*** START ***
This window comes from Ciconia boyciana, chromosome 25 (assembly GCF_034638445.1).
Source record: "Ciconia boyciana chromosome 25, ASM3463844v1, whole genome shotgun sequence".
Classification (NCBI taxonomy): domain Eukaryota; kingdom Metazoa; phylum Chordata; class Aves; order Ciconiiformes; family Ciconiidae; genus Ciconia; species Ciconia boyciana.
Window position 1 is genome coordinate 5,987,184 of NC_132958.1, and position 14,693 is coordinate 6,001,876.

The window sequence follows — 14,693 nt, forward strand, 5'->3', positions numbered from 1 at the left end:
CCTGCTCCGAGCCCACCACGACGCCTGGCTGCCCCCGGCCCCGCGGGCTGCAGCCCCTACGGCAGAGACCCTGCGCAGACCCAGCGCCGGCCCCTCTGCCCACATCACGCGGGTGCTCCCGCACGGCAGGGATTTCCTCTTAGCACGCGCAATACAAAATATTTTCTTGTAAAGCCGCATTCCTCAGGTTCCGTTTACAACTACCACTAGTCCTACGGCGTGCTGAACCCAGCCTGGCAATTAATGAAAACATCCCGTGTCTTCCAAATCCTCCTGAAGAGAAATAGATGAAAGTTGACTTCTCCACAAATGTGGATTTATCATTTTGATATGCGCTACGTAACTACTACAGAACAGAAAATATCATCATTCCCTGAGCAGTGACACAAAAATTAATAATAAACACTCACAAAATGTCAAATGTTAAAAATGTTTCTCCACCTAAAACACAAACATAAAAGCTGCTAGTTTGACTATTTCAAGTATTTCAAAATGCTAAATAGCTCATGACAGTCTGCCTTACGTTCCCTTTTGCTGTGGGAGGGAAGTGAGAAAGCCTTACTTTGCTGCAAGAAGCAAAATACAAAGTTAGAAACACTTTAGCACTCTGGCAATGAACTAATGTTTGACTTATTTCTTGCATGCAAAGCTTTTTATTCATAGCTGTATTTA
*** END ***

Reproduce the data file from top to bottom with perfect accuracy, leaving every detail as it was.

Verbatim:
This window comes from Ciconia boyciana, chromosome 25 (assembly GCF_034638445.1).
Source record: "Ciconia boyciana chromosome 25, ASM3463844v1, whole genome shotgun sequence".
Classification (NCBI taxonomy): domain Eukaryota; kingdom Metazoa; phylum Chordata; class Aves; order Ciconiiformes; family Ciconiidae; genus Ciconia; species Ciconia boyciana.
Window position 1 is genome coordinate 5,987,184 of NC_132958.1, and position 14,693 is coordinate 6,001,876.

The window sequence follows — 14,693 nt, forward strand, 5'->3', positions numbered from 1 at the left end:
CCTGCTCCGAGCCCACCACGACGCCTGGCTGCCCCCGGCCCCGCGGGCTGCAGCCCCTACGGCAGAGACCCTGCGCAGACCCAGCGCCGGCCCCTCTGCCCACATCACGCGGGTGCTCCCGCACGGCAGGGATTTCCTCTTAGCACGCGCAATACAAAATATTTTCTTGTAAAGCCGCATTCCTCAGGTTCCGTTTACAACTACCACTAGTCCTACGGCGTGCTGAACCCAGCCTGGCAATTAATGAAAACATCCCGTGTCTTCCAAATCCTCCTGAAGAGAAATAGATGAAAGTTGACTTCTCCACAAATGTGGATTTATCATTTTGATATGCGCTACGTAACTACTACAGAACAGAAAATATCATCATTCCCTGAGCAGTGACACAAAAATTAATAATAAACACTCACAAAATGTCAAATGTTAAAAATGTTTCTCCACCTAAAACACAAACATAAAAGCTGCTAGTTTGACTATTTCAAGTATTTCAAAATGCTAAATAGCTCATGACAGTCTGCCTTACGTTCCCTTTTGCTGTGGGAGGGAAGTGAGAAAGCCTTACTTTGCTGCAAGAAGCAAAATACAAAGTTAGAAACACTTTAGCACTCTGGCAATGAACTAATGTTTGACTTATTTCTTGCATGCAAAGCTTTTTATTCATAGCTGTATTTA